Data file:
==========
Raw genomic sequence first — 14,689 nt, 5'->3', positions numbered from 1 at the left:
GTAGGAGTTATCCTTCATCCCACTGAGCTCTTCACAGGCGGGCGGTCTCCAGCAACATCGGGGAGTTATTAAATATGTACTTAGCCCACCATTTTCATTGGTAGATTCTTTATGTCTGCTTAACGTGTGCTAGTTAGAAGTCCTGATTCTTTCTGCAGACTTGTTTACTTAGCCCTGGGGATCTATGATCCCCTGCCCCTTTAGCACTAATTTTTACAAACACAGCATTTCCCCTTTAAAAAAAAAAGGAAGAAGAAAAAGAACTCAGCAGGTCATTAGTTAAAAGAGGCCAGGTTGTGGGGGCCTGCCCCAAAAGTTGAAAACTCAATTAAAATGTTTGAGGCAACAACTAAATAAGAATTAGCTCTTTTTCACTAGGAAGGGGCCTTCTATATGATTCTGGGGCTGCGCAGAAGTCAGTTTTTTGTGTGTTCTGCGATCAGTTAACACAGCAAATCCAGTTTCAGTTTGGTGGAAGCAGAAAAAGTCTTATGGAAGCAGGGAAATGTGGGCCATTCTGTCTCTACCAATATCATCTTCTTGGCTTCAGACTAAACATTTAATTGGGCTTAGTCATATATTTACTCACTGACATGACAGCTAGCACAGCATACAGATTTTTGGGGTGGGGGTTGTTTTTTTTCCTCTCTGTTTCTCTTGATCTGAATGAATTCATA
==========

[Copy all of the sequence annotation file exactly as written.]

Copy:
Raw genomic sequence first — 14,689 nt, 5'->3', positions numbered from 1 at the left:
GTAGGAGTTATCCTTCATCCCACTGAGCTCTTCACAGGCGGGCGGTCTCCAGCAACATCGGGGAGTTATTAAATATGTACTTAGCCCACCATTTTCATTGGTAGATTCTTTATGTCTGCTTAACGTGTGCTAGTTAGAAGTCCTGATTCTTTCTGCAGACTTGTTTACTTAGCCCTGGGGATCTATGATCCCCTGCCCCTTTAGCACTAATTTTTACAAACACAGCATTTCCCCTTTAAAAAAAAAAGGAAGAAGAAAAAGAACTCAGCAGGTCATTAGTTAAAAGAGGCCAGGTTGTGGGGGCCTGCCCCAAAAGTTGAAAACTCAATTAAAATGTTTGAGGCAACAACTAAATAAGAATTAGCTCTTTTTCACTAGGAAGGGGCCTTCTATATGATTCTGGGGCTGCGCAGAAGTCAGTTTTTTGTGTGTTCTGCGATCAGTTAACACAGCAAATCCAGTTTCAGTTTGGTGGAAGCAGAAAAAGTCTTATGGAAGCAGGGAAATGTGGGCCATTCTGTCTCTACCAATATCATCTTCTTGGCTTCAGACTAAACATTTAATTGGGCTTAGTCATATATTTACTCACTGACATGACAGCTAGCACAGCATACAGATTTTTGGGGTGGGGGTTGTTTTTTTTCCTCTCTGTTTCTCTTGATCTGAATGAATTCATA